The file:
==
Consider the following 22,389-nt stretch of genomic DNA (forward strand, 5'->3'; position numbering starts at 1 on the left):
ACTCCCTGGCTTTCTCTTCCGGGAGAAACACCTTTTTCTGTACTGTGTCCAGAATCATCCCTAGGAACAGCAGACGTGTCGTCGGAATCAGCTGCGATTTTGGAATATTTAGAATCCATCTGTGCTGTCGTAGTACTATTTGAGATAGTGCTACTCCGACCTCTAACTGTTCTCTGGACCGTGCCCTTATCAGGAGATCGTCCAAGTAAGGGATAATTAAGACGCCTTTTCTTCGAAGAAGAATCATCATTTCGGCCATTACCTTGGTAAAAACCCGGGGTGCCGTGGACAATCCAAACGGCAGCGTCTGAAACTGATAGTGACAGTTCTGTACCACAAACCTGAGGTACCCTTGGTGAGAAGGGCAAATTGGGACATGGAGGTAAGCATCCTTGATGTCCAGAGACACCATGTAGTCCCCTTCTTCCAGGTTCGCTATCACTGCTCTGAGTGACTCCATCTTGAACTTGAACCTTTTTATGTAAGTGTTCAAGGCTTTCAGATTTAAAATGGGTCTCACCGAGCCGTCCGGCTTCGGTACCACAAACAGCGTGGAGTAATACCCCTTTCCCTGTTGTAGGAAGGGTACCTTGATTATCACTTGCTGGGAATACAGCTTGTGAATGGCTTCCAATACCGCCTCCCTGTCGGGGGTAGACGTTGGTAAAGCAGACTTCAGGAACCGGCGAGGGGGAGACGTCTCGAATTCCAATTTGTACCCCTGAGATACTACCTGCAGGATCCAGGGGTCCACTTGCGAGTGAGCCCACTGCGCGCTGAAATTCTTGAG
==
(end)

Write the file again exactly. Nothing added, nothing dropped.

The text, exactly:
Consider the following 22,389-nt stretch of genomic DNA (forward strand, 5'->3'; position numbering starts at 1 on the left):
ACTCCCTGGCTTTCTCTTCCGGGAGAAACACCTTTTTCTGTACTGTGTCCAGAATCATCCCTAGGAACAGCAGACGTGTCGTCGGAATCAGCTGCGATTTTGGAATATTTAGAATCCATCTGTGCTGTCGTAGTACTATTTGAGATAGTGCTACTCCGACCTCTAACTGTTCTCTGGACCGTGCCCTTATCAGGAGATCGTCCAAGTAAGGGATAATTAAGACGCCTTTTCTTCGAAGAAGAATCATCATTTCGGCCATTACCTTGGTAAAAACCCGGGGTGCCGTGGACAATCCAAACGGCAGCGTCTGAAACTGATAGTGACAGTTCTGTACCACAAACCTGAGGTACCCTTGGTGAGAAGGGCAAATTGGGACATGGAGGTAAGCATCCTTGATGTCCAGAGACACCATGTAGTCCCCTTCTTCCAGGTTCGCTATCACTGCTCTGAGTGACTCCATCTTGAACTTGAACCTTTTTATGTAAGTGTTCAAGGCTTTCAGATTTAAAATGGGTCTCACCGAGCCGTCCGGCTTCGGTACCACAAACAGCGTGGAGTAATACCCCTTTCCCTGTTGTAGGAAGGGTACCTTGATTATCACTTGCTGGGAATACAGCTTGTGAATGGCTTCCAATACCGCCTCCCTGTCGGGGGTAGACGTTGGTAAAGCAGACTTCAGGAACCGGCGAGGGGGAGACGTCTCGAATTCCAATTTGTACCCCTGAGATACTACCTGCAGGATCCAGGGGTCCACTTGCGAGTGAGCCCACTGCGCGCTGAAATTCTTGAG